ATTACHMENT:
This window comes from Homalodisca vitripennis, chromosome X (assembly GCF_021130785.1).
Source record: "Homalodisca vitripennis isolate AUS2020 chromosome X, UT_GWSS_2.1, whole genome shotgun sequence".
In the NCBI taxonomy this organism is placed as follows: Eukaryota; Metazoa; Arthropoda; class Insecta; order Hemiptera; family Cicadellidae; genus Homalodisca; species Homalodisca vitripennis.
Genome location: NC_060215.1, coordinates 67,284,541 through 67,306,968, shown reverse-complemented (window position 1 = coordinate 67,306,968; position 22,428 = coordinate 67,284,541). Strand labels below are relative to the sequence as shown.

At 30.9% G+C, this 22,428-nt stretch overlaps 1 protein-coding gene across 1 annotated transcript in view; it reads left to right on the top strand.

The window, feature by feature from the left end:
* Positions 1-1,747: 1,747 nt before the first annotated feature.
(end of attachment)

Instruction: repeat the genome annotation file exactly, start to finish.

This window comes from Homalodisca vitripennis, chromosome X (assembly GCF_021130785.1).
Source record: "Homalodisca vitripennis isolate AUS2020 chromosome X, UT_GWSS_2.1, whole genome shotgun sequence".
In the NCBI taxonomy this organism is placed as follows: Eukaryota; Metazoa; Arthropoda; class Insecta; order Hemiptera; family Cicadellidae; genus Homalodisca; species Homalodisca vitripennis.
Genome location: NC_060215.1, coordinates 67,284,541 through 67,306,968, shown reverse-complemented (window position 1 = coordinate 67,306,968; position 22,428 = coordinate 67,284,541). Strand labels below are relative to the sequence as shown.

At 30.9% G+C, this 22,428-nt stretch overlaps 1 protein-coding gene across 1 annotated transcript in view; it reads left to right on the top strand.

The window, feature by feature from the left end:
* Positions 1-1,747: 1,747 nt before the first annotated feature.